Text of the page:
Transcutaneous Electrical Nerve Stimulation Shows Promise in MS
This study found that electrical nerve stimulation reduced cortical motor representation in MS
Daily transcutaneous electrical nerve stimulation (TENS) may decrease cortical motor representation in patients with multiple sclerosis (MS), according to findings from a study carried out in Belgium.
The study was authored by Koen Cuypers, Ph.D., of Hasselt University in Diepenbeek, Belgium, along with colleagues, and was published in the journal Neuroscience (Cuypers et al., 2013).
Results from previous research have suggested that TENS may help decrease impairment of fine motor skills as well as reduce tremor and spasticity in MS patients.
However, research looking into the effects of peripheral sensory stimulation on recovery of motor functions in MS patients is sparse, these authors noted. In addition, they said, no studies have assessed how long-term TENS might affect reorganization of cortical motor representations of the hand musculature in MS patients.
"In this double blind crossover design, patients received either TENS or sham stimulation for 3 weeks (1 hour per day) on the median nerve region of the most impaired hand, followed by the other stimulation condition after a washout period of 6 months," the authors wrote.
Six female patients with MS participated in the study. They ranged in age from 34 to 60 years, with a mean age of 50. All were right-handed and were stable, with no evidence of relapse in the 6 months preceding entry into the study.
The investigators used transcranial magnetic stimulation at baseline, then again after each 3-week stimulation protocol, to map cortical motor representation.
Based on their findings, they said that stimulation with TENS may be a viable treatment option in MS patients. "Specifically, we found that long-term stimulation with TENS resulted in a significant reduction of the cortical representation of the stimulated muscle."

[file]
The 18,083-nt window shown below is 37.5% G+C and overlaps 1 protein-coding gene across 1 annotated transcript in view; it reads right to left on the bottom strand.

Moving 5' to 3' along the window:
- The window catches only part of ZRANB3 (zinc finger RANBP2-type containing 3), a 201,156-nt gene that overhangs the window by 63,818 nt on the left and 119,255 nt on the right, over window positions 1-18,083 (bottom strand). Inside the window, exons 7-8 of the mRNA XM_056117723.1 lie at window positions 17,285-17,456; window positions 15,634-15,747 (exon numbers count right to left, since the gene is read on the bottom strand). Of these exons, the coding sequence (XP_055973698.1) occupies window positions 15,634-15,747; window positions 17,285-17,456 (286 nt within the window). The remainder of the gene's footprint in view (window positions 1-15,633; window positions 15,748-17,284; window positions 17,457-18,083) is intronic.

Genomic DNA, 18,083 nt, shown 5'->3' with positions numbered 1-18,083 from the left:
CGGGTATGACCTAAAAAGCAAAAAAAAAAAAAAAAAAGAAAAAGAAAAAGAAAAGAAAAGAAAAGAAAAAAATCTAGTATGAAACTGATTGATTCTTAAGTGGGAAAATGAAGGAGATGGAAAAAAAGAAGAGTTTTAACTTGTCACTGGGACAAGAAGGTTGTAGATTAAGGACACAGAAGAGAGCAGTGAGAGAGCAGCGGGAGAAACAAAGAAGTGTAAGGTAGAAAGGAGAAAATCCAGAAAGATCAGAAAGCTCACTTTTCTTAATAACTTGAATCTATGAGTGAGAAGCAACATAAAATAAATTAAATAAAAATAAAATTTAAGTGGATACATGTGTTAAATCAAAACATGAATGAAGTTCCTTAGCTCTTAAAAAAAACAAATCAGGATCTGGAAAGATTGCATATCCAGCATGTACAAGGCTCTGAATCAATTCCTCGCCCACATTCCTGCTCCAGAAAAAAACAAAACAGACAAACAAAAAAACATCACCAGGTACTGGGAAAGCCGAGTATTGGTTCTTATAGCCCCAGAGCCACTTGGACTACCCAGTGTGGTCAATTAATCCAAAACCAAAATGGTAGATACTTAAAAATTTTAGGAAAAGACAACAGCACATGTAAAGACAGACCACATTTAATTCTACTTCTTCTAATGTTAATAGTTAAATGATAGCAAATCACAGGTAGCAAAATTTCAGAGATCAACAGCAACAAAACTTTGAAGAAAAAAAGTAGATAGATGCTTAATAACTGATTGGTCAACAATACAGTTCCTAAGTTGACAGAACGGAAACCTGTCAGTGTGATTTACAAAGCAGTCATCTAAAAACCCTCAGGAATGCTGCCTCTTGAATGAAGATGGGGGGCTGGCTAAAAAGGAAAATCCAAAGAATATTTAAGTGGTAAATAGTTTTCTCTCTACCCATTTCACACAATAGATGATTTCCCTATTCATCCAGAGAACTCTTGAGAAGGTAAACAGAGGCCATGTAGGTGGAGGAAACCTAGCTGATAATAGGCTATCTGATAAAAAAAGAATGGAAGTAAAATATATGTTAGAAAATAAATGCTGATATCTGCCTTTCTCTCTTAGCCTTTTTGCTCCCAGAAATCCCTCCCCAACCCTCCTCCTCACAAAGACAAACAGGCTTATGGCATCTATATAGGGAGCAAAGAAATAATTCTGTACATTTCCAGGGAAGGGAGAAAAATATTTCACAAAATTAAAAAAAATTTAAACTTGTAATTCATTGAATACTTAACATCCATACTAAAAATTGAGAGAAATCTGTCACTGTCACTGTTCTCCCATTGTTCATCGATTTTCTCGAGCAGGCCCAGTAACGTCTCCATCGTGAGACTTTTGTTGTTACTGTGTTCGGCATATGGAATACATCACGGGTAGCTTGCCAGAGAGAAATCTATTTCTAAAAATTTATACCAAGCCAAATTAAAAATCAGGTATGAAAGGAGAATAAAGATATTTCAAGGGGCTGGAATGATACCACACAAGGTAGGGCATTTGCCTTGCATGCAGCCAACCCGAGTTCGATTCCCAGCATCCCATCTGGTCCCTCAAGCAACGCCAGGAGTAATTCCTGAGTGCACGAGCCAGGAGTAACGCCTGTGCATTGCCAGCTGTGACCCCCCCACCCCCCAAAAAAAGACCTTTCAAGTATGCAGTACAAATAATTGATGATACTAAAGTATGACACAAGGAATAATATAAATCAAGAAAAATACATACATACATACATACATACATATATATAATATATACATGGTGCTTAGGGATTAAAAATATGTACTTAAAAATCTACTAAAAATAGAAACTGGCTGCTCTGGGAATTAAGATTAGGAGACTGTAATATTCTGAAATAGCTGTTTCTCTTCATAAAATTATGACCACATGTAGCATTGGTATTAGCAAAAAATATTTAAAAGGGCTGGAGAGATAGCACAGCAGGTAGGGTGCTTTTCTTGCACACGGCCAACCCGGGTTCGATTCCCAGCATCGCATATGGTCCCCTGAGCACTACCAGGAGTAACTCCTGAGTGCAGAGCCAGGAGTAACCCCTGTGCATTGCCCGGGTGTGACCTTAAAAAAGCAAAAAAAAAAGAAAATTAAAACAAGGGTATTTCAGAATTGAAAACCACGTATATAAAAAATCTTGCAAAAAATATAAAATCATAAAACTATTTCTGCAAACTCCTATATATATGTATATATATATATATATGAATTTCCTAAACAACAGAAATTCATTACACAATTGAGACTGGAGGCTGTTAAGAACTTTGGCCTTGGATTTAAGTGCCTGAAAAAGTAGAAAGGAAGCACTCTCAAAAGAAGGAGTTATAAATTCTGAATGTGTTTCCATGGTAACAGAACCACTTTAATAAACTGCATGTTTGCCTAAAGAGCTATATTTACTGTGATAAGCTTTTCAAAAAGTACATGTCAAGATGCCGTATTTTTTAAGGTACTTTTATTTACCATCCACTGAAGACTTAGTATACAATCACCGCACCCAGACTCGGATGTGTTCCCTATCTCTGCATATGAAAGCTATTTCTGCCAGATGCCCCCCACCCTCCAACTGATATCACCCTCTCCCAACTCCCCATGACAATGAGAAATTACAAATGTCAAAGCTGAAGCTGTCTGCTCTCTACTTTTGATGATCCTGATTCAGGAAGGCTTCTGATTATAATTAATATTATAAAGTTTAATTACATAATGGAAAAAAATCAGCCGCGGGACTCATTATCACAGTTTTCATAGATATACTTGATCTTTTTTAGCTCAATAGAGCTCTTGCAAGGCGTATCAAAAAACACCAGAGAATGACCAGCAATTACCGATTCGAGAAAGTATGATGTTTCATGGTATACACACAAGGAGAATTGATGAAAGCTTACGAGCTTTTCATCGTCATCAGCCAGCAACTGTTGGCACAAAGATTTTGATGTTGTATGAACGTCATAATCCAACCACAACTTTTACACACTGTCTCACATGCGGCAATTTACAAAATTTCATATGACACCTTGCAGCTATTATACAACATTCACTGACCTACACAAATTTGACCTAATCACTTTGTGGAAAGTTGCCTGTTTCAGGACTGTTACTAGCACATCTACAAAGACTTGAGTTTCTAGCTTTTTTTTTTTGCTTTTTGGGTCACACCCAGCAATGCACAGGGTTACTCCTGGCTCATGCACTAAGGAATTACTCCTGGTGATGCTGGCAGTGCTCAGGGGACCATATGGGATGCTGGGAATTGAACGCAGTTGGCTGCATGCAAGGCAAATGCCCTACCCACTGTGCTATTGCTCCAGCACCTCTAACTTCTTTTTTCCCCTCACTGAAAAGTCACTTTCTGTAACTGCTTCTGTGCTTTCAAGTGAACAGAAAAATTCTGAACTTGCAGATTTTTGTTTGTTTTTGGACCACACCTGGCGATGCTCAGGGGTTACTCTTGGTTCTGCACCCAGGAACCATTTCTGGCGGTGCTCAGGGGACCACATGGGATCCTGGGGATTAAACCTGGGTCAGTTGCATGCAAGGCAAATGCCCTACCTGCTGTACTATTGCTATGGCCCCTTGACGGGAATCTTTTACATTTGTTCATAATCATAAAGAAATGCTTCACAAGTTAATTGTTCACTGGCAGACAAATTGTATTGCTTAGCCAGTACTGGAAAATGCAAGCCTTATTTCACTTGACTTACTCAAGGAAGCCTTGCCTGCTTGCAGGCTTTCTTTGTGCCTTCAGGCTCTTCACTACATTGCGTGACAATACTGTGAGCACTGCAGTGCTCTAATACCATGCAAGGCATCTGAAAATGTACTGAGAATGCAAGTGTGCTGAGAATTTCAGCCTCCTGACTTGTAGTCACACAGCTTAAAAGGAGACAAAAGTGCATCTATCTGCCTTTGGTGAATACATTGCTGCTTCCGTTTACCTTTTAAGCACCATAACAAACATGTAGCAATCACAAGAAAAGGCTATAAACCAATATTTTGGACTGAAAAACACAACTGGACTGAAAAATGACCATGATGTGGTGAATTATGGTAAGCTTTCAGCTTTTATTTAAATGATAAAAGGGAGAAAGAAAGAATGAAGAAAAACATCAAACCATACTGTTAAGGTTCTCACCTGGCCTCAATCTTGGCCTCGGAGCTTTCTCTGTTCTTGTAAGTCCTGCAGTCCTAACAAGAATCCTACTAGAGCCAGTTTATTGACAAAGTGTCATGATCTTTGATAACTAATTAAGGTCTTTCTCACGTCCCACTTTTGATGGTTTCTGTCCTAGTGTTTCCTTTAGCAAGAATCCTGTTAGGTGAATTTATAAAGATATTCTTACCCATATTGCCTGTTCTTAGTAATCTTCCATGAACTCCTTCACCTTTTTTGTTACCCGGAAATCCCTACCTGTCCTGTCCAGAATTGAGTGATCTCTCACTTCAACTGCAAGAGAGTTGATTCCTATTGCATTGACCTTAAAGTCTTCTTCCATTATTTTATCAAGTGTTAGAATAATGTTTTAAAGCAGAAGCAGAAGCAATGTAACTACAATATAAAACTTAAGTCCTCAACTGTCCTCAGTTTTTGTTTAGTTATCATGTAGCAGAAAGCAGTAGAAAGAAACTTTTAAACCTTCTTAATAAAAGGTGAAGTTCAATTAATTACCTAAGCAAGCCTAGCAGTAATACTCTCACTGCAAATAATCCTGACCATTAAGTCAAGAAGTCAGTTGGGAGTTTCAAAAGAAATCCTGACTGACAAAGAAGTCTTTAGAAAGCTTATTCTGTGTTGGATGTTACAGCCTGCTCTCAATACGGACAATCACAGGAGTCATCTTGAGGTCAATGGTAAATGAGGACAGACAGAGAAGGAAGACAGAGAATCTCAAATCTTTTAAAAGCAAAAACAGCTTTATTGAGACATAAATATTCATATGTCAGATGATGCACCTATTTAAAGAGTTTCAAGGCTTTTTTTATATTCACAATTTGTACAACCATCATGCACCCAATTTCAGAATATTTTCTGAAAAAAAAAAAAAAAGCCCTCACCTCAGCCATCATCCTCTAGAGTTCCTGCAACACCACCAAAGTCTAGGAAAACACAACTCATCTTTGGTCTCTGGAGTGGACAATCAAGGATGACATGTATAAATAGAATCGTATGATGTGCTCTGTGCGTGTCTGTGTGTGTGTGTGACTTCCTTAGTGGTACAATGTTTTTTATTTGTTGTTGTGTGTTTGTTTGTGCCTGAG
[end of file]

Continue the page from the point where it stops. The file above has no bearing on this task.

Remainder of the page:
They noted that their most recent findings were in contrast to previous work with healthy subjects. In those studies, stimulation with TENS resulted in significant enlargement of the cortical representations of the hand and forearm musculature on the stimulated side.
Previous researchers have suggested that GABAergic interneurons at the motor cortex level are selectively affected by MS, and that such anomalies may cause an imbalance between cortical excitability and inhibition.
However, Dr. Koen and his group said that TENS intervention may benefit MS patients by working to restore a more optimal balance. "Therefore," they wrote, "it is plausible that the observed reduction of MAP area after a long-term somatosensory intervention may have been due to the formation of new GABAergic inhibitory connections that were previously impaired by the MS pathology."
"It is noteworthy that the cortical motor maps in the post-intervention session were assessed at least 12 hours (but not more than 24h) after the last TENS stimulation to ensure that changes in cortical motor maps were not affected by underlying changes in the excitability of corticospinal projections to those muscles," the authors wrote.
"In summary, we can conclude that, although the mechanisms underlying our findings are still unclear, long-term TENS treatment is able to reorganize motor maps in patients with MS," the investigators wrote.
Key open questions
- What are the physiologic mechanisms underlying the success of TENS in treating symptoms of MS?
- Would the positive results shown here be likely to be duplicated in a larger cohort of patients with MS?
The authors have disclosed no relevant financial interests.